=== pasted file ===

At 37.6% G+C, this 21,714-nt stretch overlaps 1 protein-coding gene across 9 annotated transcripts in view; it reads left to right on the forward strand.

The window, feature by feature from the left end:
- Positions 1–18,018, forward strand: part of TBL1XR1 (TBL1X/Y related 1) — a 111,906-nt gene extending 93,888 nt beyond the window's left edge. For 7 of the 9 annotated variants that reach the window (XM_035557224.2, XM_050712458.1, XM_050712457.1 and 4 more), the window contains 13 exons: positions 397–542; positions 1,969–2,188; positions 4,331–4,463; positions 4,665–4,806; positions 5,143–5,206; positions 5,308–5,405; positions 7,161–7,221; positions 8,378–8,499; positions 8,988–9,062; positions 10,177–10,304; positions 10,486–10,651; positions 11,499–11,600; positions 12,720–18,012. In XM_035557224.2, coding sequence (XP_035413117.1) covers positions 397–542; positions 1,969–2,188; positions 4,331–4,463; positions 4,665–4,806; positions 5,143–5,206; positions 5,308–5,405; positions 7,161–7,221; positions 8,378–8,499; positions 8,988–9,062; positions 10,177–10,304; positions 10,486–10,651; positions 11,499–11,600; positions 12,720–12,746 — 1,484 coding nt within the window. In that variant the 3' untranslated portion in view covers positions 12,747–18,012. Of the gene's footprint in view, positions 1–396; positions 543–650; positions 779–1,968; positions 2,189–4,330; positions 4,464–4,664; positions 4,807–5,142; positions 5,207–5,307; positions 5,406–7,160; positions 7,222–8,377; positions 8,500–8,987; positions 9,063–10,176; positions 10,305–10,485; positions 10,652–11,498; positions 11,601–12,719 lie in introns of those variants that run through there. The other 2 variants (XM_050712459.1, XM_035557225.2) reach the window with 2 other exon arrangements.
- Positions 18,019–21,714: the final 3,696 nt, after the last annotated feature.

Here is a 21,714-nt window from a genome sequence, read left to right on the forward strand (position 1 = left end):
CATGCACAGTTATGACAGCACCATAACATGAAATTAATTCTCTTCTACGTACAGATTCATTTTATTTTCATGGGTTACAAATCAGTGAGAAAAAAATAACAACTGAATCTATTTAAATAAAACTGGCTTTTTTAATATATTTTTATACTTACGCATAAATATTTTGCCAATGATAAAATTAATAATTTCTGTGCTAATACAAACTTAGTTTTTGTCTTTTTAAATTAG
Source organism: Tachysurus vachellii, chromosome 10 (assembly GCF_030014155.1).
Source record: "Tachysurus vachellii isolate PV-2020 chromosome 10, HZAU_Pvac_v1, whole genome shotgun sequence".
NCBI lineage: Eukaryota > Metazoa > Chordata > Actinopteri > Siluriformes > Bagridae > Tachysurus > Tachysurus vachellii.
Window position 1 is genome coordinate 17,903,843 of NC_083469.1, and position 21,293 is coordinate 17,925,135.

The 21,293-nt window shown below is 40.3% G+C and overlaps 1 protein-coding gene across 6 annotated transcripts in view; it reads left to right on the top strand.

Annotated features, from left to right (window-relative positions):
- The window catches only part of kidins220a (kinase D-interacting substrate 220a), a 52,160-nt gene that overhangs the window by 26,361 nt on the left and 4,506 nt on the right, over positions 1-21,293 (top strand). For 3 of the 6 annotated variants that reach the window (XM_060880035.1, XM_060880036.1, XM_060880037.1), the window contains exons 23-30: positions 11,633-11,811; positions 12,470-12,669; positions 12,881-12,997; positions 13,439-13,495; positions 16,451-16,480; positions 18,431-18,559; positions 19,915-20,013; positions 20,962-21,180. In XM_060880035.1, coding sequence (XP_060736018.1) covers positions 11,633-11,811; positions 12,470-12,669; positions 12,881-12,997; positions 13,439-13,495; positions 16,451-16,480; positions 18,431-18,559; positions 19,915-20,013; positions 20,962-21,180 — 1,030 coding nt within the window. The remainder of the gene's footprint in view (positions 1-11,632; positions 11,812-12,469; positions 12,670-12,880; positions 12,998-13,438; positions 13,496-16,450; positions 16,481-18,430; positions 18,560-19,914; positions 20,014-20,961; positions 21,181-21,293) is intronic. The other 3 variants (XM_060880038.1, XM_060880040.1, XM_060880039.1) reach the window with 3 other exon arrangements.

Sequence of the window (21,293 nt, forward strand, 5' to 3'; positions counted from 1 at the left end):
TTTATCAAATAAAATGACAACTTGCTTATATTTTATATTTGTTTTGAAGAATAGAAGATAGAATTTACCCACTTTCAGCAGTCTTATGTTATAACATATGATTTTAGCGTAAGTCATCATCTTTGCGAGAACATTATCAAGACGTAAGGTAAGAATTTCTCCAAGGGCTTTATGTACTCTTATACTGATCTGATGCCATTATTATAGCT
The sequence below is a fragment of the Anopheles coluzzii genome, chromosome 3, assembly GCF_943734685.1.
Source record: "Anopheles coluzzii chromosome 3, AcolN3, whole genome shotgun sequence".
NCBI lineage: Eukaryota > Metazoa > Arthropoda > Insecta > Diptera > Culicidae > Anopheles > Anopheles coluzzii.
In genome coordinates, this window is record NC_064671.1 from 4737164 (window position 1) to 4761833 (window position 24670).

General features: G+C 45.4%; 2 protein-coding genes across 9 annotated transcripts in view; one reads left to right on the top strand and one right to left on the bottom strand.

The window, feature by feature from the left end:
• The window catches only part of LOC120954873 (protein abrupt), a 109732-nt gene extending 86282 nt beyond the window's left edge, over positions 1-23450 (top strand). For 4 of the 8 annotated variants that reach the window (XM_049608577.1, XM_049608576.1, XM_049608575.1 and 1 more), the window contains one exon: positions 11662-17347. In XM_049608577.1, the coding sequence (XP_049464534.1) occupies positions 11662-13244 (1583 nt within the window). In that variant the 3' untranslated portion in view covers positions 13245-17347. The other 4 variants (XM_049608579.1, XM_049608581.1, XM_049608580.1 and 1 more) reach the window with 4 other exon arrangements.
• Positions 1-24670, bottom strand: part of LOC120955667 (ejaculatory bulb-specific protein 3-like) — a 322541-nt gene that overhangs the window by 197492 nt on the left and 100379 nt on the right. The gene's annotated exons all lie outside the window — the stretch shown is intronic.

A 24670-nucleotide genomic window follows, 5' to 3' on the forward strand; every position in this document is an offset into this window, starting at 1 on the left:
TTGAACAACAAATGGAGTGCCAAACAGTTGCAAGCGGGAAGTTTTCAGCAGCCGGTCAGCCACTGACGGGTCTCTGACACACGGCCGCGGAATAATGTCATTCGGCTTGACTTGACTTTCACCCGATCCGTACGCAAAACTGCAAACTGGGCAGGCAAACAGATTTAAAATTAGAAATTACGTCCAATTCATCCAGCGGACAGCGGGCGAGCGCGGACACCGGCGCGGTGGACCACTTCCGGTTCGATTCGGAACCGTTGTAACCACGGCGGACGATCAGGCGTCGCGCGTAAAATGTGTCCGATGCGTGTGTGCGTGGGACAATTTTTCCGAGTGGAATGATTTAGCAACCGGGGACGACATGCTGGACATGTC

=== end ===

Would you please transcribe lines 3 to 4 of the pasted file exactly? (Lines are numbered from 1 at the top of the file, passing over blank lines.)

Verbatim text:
- Positions 1–18,018, forward strand: part of TBL1XR1 (TBL1X/Y related 1) — a 111,906-nt gene extending 93,888 nt beyond the window's left edge. For 7 of the 9 annotated variants that reach the window (XM_035557224.2, XM_050712458.1, XM_050712457.1 and 4 more), the window contains 13 exons: positions 397–542; positions 1,969–2,188; positions 4,331–4,463; positions 4,665–4,806; positions 5,143–5,206; positions 5,308–5,405; positions 7,161–7,221; positions 8,378–8,499; positions 8,988–9,062; positions 10,177–10,304; positions 10,486–10,651; positions 11,499–11,600; positions 12,720–18,012. In XM_035557224.2, coding sequence (XP_035413117.1) covers positions 397–542; positions 1,969–2,188; positions 4,331–4,463; positions 4,665–4,806; positions 5,143–5,206; positions 5,308–5,405; positions 7,161–7,221; positions 8,378–8,499; positions 8,988–9,062; positions 10,177–10,304; positions 10,486–10,651; positions 11,499–11,600; positions 12,720–12,746 — 1,484 coding nt within the window. In that variant the 3' untranslated portion in view covers positions 12,747–18,012. Of the gene's footprint in view, positions 1–396; positions 543–650; positions 779–1,968; positions 2,189–4,330; positions 4,464–4,664; positions 4,807–5,142; positions 5,207–5,307; positions 5,406–7,160; positions 7,222–8,377; positions 8,500–8,987; positions 9,063–10,176; positions 10,305–10,485; positions 10,652–11,498; positions 11,601–12,719 lie in introns of those variants that run through there. The other 2 variants (XM_050712459.1, XM_035557225.2) reach the window with 2 other exon arrangements.
- Positions 18,019–21,714: the final 3,696 nt, after the last annotated feature.